Some migrants don’t even get that far; when he and his four fellow priests on the trip traveled south of the border to Reynosa, for example, they encountered a “big crunch” made up of thousands of Mexicans, Central Americans and other nationalities who were held up at the border, or deposited on that side by American authorities for violating immigration laws. One boy they met, just 16, had made his way up all the way from Honduras, where his local bishop had given him a note to show immigration officials saying he would be killed if he went back. But for whatever reason, he was not even allowed to cross at the U.S. checkpoint, said Rev. Lundrigan, who showed the audience a picture of the boy crying in the arms of one of his fellow priests, Rev. Peter Joyce of Milford. “He can’t go home, he can’t go up (to America) – he’s stuck. He’s a 16-year-old kid,” he said. There were several similar tales at Thursday’s talk – the 17-year-old girl who walked for 28 days from Guatemala to the border, the boy who had walked up in flip flops and “had ulcers between his toes” – and Rev. Lundrigan said for many of those people, there isn’t yet a good solution. But the Diocese is helping in small but growing ways. In Mexico, the Church has set up a refugee center to provide basic needs to migrants and, just as important, give them temporary safety. The facility was surrounded by razor wire, Rev. Lundrigan said, “not to keep them in, but to keep others out” who prey on the vulnerable refugees.  On the U.S. side, meanwhile, the Catholic Charities of the Diocese of Brownsville have built an even more intricate network of support for migrants who manage to cross over and go through the U.S. detention system. The Church has worked out a deal with the Immigration and Naturalization Service to take in migrants, whom the government won’t release unless they have a transportation or lodging plan, he said. In the McAllen area that Rev. Lundrigan toured, there was a nursing home converted into a migrant center, which he described as feeling like a “triage center – there were people everywhere, bodies everywhere ... it seemed chaotic, but it’s really very organized.” For migrants who have to stay longer at the border – those without an established family member in the U.S. to stay with, for example – there was also a long-term shelter facility that could accommodate 15 to 20 people. The idea that garnered the most interest from audience members on Thursday, however, was what Rev. Lundigran described as a makeshift village taking root near McAllen – a community of small shacks surrounding a central facility providing classrooms, a medical and dental center, and computers. Living there were immigrants who had found jobs, and simply needed a place to make their home. While that concept seemed to be flourishing, he said, “it’s a long way off for most people” who cross the border. “Only a small percentage get to them, because there are not many of those (communities) ... we just don’t have the infrastructure to do all that.” Some U.S. towns and cities also likely wouldn’t want to host such a village, Rev. Lundrigan said. “How do you replicate a model like that is the question,” he said at the conclusion of his presentation, which challenged attendees to think about how the U.S. – and people of faith – could answer it. Article written by Scott O'Connell fromt he Telegram and Gazette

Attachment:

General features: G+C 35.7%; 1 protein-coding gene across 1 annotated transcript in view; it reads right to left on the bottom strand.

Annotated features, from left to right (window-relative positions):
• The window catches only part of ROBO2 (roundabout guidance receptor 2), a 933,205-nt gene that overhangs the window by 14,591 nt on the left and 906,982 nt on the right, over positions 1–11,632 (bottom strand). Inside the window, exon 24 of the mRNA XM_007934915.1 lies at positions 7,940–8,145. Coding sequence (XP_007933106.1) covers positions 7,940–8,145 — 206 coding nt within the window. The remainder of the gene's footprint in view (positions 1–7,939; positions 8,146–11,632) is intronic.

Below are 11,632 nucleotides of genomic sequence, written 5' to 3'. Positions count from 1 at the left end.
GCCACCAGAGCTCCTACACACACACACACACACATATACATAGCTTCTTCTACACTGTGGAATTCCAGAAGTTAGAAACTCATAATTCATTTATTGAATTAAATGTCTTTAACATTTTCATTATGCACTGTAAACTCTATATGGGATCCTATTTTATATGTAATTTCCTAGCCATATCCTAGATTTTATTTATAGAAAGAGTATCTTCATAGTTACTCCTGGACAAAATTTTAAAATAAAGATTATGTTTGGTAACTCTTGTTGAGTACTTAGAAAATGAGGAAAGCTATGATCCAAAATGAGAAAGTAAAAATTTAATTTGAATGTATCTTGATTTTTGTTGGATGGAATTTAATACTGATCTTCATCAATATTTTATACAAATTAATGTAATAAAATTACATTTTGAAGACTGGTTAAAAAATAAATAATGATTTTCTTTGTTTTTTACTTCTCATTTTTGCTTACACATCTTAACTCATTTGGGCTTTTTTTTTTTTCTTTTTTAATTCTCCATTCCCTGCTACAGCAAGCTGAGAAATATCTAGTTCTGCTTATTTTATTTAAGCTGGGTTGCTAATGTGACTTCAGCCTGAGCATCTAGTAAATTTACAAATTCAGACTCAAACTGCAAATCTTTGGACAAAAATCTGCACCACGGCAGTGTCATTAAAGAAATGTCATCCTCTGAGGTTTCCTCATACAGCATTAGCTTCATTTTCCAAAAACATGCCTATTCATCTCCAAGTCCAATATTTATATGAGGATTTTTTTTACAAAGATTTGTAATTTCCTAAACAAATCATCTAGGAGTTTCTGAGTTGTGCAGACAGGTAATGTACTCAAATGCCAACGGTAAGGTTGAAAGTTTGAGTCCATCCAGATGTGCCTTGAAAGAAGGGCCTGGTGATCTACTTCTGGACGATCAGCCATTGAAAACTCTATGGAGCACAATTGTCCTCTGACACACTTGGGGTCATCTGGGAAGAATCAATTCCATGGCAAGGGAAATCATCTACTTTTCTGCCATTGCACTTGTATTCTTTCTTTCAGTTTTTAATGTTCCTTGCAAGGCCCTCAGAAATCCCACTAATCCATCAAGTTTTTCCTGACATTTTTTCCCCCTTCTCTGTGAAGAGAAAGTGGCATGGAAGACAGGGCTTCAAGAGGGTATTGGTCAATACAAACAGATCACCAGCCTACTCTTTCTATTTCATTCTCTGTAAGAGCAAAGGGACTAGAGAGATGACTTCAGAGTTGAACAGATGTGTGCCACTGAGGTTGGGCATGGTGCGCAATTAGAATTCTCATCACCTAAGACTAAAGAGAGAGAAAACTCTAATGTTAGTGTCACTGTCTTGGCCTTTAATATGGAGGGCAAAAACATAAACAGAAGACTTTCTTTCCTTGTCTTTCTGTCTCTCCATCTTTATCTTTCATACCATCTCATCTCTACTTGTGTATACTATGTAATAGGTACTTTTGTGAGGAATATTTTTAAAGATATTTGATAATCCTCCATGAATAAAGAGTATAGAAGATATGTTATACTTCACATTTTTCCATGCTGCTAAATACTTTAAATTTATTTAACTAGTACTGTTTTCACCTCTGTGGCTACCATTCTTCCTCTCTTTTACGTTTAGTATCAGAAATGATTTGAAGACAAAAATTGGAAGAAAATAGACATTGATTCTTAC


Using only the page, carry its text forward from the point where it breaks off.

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Kara E. Lewis Wins We ❤ Nurses Award

scrubs modified

Northborough – Jacqueline Taylor, owner of Scrubs with Style, is pleased to announce that the winner of their first “We ❤ Nurses Award” is Kara E. Lewis, of Sutton. Lewis is an RN in Neurology at UMASS in Worcester and is continuing her nursing education at Anna Maria College in Paxton. She also works (per diem) in hospice as an RN at Rose Monahan Hospice Home in Worcester. As a child, Lewis witnessed her special needs brother’s seizures without fear or trepidation. She routinely attended her only sibling’s doctor appointments, emergency room visits and therapy sessions. These early experiences guided her toward a career in nursing. At age five she became a volunteer with Special Olympics and has volunteered for numerous healthcare organizations, camps and special programs ever since. Her brother remains her best friend. The “We ❤ Nurses Award” rewards and celebrates an outstanding nurse whose attitude, dedication, clinical excellence and patient empathy goes above and beyond. A special thank you to the following businesses for contributing gift cards: Serenity Nail Salon, Innovations Hair Salon and Orthomed Massage Clinic.